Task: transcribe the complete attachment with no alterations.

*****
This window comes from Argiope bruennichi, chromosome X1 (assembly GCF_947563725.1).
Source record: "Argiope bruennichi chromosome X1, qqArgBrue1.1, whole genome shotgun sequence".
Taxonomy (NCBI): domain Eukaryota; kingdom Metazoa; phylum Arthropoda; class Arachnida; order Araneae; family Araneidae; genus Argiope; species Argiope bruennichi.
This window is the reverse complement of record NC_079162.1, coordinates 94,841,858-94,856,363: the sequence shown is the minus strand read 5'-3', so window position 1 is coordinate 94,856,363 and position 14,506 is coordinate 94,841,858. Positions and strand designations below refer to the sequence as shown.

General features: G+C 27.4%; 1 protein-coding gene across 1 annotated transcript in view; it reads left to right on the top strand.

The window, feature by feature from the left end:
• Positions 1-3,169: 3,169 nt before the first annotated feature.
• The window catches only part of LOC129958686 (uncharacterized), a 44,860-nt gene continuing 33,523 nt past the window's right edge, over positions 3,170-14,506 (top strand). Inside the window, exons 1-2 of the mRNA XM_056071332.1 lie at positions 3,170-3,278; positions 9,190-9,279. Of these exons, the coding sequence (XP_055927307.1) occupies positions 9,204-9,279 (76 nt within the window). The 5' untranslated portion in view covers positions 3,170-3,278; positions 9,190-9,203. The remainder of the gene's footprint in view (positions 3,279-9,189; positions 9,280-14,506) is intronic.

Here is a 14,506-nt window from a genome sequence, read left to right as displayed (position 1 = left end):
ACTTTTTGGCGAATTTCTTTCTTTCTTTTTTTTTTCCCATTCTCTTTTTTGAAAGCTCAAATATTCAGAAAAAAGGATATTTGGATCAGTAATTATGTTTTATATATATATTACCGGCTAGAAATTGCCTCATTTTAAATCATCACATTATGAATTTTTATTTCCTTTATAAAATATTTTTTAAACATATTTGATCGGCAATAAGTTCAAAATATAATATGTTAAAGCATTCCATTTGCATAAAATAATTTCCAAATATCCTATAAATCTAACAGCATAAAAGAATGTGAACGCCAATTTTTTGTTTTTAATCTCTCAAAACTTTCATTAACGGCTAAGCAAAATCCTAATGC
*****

This window comes from Argiope bruennichi, chromosome X1 (assembly GCF_947563725.1).
Source record: "Argiope bruennichi chromosome X1, qqArgBrue1.1, whole genome shotgun sequence".
Taxonomy (NCBI): domain Eukaryota; kingdom Metazoa; phylum Arthropoda; class Arachnida; order Araneae; family Araneidae; genus Argiope; species Argiope bruennichi.
This window is the reverse complement of record NC_079162.1, coordinates 94,841,858-94,856,363: the sequence shown is the minus strand read 5'-3', so window position 1 is coordinate 94,856,363 and position 14,506 is coordinate 94,841,858. Positions and strand designations below refer to the sequence as shown.

General features: G+C 27.4%; 1 protein-coding gene across 1 annotated transcript in view; it reads left to right on the top strand.

The window, feature by feature from the left end:
• Positions 1-3,169: 3,169 nt before the first annotated feature.
• The window catches only part of LOC129958686 (uncharacterized), a 44,860-nt gene continuing 33,523 nt past the window's right edge, over positions 3,170-14,506 (top strand). Inside the window, exons 1-2 of the mRNA XM_056071332.1 lie at positions 3,170-3,278; positions 9,190-9,279. Of these exons, the coding sequence (XP_055927307.1) occupies positions 9,204-9,279 (76 nt within the window). The 5' untranslated portion in view covers positions 3,170-3,278; positions 9,190-9,203. The remainder of the gene's footprint in view (positions 3,279-9,189; positions 9,280-14,506) is intronic.

Here is a 14,506-nt window from a genome sequence, read left to right as displayed (position 1 = left end):
ACTTTTTGGCGAATTTCTTTCTTTCTTTTTTTTTTCCCATTCTCTTTTTTGAAAGCTCAAATATTCAGAAAAAAGGATATTTGGATCAGTAATTATGTTTTATATATATATTACCGGCTAGAAATTGCCTCATTTTAAATCATCACATTATGAATTTTTATTTCCTTTATAAAATATTTTTTAAACATATTTGATCGGCAATAAGTTCAAAATATAATATGTTAAAGCATTCCATTTGCATAAAATAATTTCCAAATATCCTATAAATCTAACAGCATAAAAGAATGTGAACGCCAATTTTTTGTTTTTAATCTCTCAAAACTTTCATTAACGGCTAAGCAAAATCCTAATGC